Wednesday, 20 July 2011

Where's the beef ?

I did not grow up meat such as pork, beef or turkey, only lamb, chicken and fish.  And have to hand on heart say that I have never ever missed any of it.  As a child when I had to eat meat, I used to resent the smell and the stringy sinew texture getting stuck between my teeth, but there was no way of avoiding it.  Meat was part of our family meals that were both compulsory and respectful, not just to my parents - my father for providing for us and my mother for cooking for us, but for the animal too.  We were taught from a young age where our food came from, and I can tell you for sure it wasn't from the supermarket.  At one time, I remember my parents keeping chickens and my father and uncle slaughtering them one day for a feast.  That was one of the first experiences that injected in me a new sense of respect for animals, they were no longer viewed just as a piece a meat.

It was only when I left my parents home that I made the choice to start omitting meat from my diet.  I do not enforce my dietary preferences upon my husband, however he is a demi-vegetarian by association.  There are times when he wishes for a bit of bite, not necessary meaty flavours but texture, so it is with him in mind that I have begun to experiment with mock otherwise known as 'faux meat'.
I've written about seitan previously see here. But in a nutshell, seitan  Setian is wheat gluten. It is made by washing wheat flour dough with water until all the starch dissolves, leaving insoluble gluten as an elastic mass which is then cooked before being eaten. Over the past few years, seitan often described as 'vegetarian wheat meat' has become a much valued ingredient in the West, namely America.  Its even being claimed by some as their culinary invention, but creating faux meat from seitan has had a long tradition in the East, especially in  China - ever heard of mock duck.  I have this amazing book simply called Chinese Vegetarian Cooking by WEI-CHUAN Cultural Education Foundation that has recipes for fish roe, eel, tortoise, goose, partridge, pork, brains and so forth.  Not that I would make any of these (for a start I am not that skillful), but it shows how innovative and creative the Chinese people are, well before faux meat took off in the west as a vegan alternative to meat.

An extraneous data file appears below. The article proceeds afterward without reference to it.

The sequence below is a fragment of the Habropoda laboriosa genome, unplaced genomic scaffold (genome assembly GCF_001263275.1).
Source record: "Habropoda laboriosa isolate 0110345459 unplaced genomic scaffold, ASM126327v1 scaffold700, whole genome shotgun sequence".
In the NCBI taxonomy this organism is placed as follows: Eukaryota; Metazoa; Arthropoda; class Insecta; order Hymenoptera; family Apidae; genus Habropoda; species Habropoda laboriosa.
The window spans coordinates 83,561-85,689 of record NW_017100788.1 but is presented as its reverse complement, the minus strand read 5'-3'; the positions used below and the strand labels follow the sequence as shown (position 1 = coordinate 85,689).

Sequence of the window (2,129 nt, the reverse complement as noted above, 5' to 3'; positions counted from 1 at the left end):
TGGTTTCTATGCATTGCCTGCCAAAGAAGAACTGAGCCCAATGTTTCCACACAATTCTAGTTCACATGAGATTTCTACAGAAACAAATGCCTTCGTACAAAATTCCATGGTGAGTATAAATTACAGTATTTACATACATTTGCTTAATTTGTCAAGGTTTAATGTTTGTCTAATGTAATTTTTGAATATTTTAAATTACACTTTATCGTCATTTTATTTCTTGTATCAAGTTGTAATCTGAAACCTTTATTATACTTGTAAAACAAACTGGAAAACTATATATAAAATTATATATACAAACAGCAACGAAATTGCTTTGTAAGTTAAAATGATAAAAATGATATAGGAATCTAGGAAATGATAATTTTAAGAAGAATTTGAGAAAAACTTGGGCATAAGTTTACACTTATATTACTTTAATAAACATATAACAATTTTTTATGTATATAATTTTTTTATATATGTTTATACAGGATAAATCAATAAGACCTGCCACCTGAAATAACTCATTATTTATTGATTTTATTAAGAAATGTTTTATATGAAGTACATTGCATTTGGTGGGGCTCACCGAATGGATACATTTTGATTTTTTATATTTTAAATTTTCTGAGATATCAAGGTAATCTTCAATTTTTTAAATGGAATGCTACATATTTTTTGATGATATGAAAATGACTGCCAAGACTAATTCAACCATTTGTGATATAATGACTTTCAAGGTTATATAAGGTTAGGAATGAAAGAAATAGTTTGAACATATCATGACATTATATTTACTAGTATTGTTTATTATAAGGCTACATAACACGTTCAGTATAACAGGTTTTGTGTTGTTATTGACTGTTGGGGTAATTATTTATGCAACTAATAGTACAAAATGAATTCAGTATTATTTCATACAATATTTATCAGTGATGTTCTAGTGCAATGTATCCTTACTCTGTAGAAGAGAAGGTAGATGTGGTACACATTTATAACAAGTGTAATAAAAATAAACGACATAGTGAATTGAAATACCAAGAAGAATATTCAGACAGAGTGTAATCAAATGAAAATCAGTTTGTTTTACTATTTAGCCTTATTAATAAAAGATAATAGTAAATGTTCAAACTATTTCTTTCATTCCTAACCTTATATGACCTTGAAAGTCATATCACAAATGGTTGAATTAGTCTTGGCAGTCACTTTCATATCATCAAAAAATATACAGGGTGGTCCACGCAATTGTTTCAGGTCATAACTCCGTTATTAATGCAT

I still have a packet of vital wheat gluten given to me by a good friend reaching its sell by date. Instead of making chorizo sausages and spicy fennel sausages which I have thoroughly enjoyed. I wanted to make something different for our Sunday meal and decided on a recipe for seitan roast that was supposed to mimic roast beef. I thought it would be an interesting change for our roasted vegetables.  I have to admit, the seitan loaf did an excellent job of looking like roast meat, but I am not a convert as I still found it too chewy for my liking.  Therefore the seitan experiments continue.